Is our current preoccupation with doomscrolling merely a modern expression of the same Mean World Syndrome? We are scrolling through countless sensationalized and scary stories to, ironically, feel safe. As a result we see the world as a very uncertain place.
Increased anxiety, depression, fear, and anger
The research was as inconvenient as it was clear. Violent TV and cinema sparked an uptick in the background levels of anxiety, depression, pessimism, fear, and anger in American culture over the last 50 years.
Child experts noticed and also raised the alarm…
Extensive research evidence indicates that media violence can contribute to aggressive behavior, desensitization to violence, nightmares, and fear of being harmed. American Academy of Pediatrics
Follow-up research confirming Gebner’s findings continues to come in.
A study conducted by researchers at the University of Oklahoma as recently as 2018 suggested that there is “good evidence establishing a relationship between disaster television viewing and various psychological outcomes.”
What do these studies mean for marital happiness? You might find yourself turning away from your partner and towards that device, looking for the next post or missing piece of information. Rather than being reassured or inspired by what you see, there is more doom, more scrolling. For some, this may also mean more depression and more anxiety.
What does Gebner’s research mean in 2020?
Gebner and his team conducted a number of large-scale research projects. In 1975, Gebner finally presented his Cultivation Theory.
Gebner’s Cultivation Theory suggested that violent media, over time, “cultivates” our perception of reality through images and ideological messages viewed, for the most part, (at the time of his research) on primetime TV.
The more we Consume, the less we really know…
The more media we consume, the more our perception of events is distorted. In other words, our brains are being actively shaped by our doomscrolling.
Not only is it being shaped against our will, it’s also pushing us ever deeper down whatever anxious rabbit-hole scares us the most. Now, feeling profoundly unsafe, we consume even more of our favorite doom-saturated media so we don’t “miss out.”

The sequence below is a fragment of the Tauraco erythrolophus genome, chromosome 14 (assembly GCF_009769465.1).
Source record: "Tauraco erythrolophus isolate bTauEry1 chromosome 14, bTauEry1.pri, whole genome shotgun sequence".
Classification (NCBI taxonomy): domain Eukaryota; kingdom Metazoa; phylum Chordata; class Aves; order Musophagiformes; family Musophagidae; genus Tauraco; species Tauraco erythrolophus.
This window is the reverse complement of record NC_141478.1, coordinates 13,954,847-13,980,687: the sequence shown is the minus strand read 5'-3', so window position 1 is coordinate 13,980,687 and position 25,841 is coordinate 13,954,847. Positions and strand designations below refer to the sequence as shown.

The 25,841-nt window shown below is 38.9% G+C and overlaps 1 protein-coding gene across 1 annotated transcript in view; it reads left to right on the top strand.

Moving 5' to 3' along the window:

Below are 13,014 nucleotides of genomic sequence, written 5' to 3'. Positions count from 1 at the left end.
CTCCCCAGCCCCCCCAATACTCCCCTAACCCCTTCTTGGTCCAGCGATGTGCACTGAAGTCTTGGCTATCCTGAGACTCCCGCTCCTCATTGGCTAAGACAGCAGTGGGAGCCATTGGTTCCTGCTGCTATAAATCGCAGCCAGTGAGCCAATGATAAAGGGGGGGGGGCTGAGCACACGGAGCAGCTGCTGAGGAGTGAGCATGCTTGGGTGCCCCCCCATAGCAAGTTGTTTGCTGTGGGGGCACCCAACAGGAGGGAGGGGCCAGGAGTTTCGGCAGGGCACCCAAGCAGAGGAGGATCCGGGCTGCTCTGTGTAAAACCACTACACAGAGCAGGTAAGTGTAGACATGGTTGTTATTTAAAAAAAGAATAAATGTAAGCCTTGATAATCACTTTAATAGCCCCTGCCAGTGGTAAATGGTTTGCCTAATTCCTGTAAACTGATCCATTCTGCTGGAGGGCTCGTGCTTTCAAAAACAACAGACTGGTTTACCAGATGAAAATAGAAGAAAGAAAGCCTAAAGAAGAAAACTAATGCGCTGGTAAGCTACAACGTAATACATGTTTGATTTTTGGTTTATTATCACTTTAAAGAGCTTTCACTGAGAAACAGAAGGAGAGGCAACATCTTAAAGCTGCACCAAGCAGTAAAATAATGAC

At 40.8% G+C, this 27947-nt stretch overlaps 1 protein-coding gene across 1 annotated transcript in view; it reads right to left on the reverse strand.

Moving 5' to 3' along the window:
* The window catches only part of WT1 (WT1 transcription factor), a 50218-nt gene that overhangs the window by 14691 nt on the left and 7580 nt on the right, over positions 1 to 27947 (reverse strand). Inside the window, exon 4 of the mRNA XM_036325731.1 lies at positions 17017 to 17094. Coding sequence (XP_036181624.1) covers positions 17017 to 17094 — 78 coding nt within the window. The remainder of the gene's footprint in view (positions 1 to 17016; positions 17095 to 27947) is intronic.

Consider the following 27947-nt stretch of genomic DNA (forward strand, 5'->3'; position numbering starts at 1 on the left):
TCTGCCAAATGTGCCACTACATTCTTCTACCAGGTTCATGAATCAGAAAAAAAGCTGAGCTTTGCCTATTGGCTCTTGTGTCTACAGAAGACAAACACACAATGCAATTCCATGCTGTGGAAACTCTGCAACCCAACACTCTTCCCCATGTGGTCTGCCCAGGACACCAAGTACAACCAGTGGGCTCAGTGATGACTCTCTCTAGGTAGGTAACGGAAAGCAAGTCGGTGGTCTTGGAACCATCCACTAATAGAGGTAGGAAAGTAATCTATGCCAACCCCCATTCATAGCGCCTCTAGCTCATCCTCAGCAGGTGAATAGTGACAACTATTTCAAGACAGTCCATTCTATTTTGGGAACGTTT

“Media publications sensationalize their headlines because that grabs people’s attention and feeds our need to feel reassured by finding out more about potential dangers and threats.” Dr. George Gerbner
In the modern data-driven era, the content we are consuming is dynamic, and carefully crafted to lure us into emotional states that are as persistent as they are premeditated. You are being played, as are we all.
Monetization and commercialization of our cultural stories
It is the monetization and commercialization of our cultural stories that created a distorted reality. This reality followed corporate logic and image-driven marketing formulas causing banality and violence to permeate our societal narratives.
In 1975, Cultivation Theory suggested that “the more time people spend ‘living’ in the television world (social media today) the more likely they are to believe social reality aligns with the reality portrayed on television (social media.)
“The most general and prevalent association with television viewing is a heightened sense of living in a ‘mean world’ of violence and danger. Fearful people are more dependent, more easily manipulated and controlled, more susceptible to deceptively simple, strong, tough measures and hard-line measures.” Dr. George Gebner
The perils of Doomscrolling and the Mean World Syndrome
Dr. Bekalu folds doomscrolling into the Mean World Syndrome;
“So, doomscrolling can lead to the same long-term effects on mental health unless we mount interventions that address users’ behaviors and guide the design of social media platforms in ways that improve mental health and well-being.” Dr. Mesfin Bekalu.
If doomscrolling is highjacking your nervous system, there’s a clear correlation between the amount of media we consume and our levels of fear and anxiety. And if our relationship is impaired because of excessive doomscrolling, there is a way out of emotional gridlock.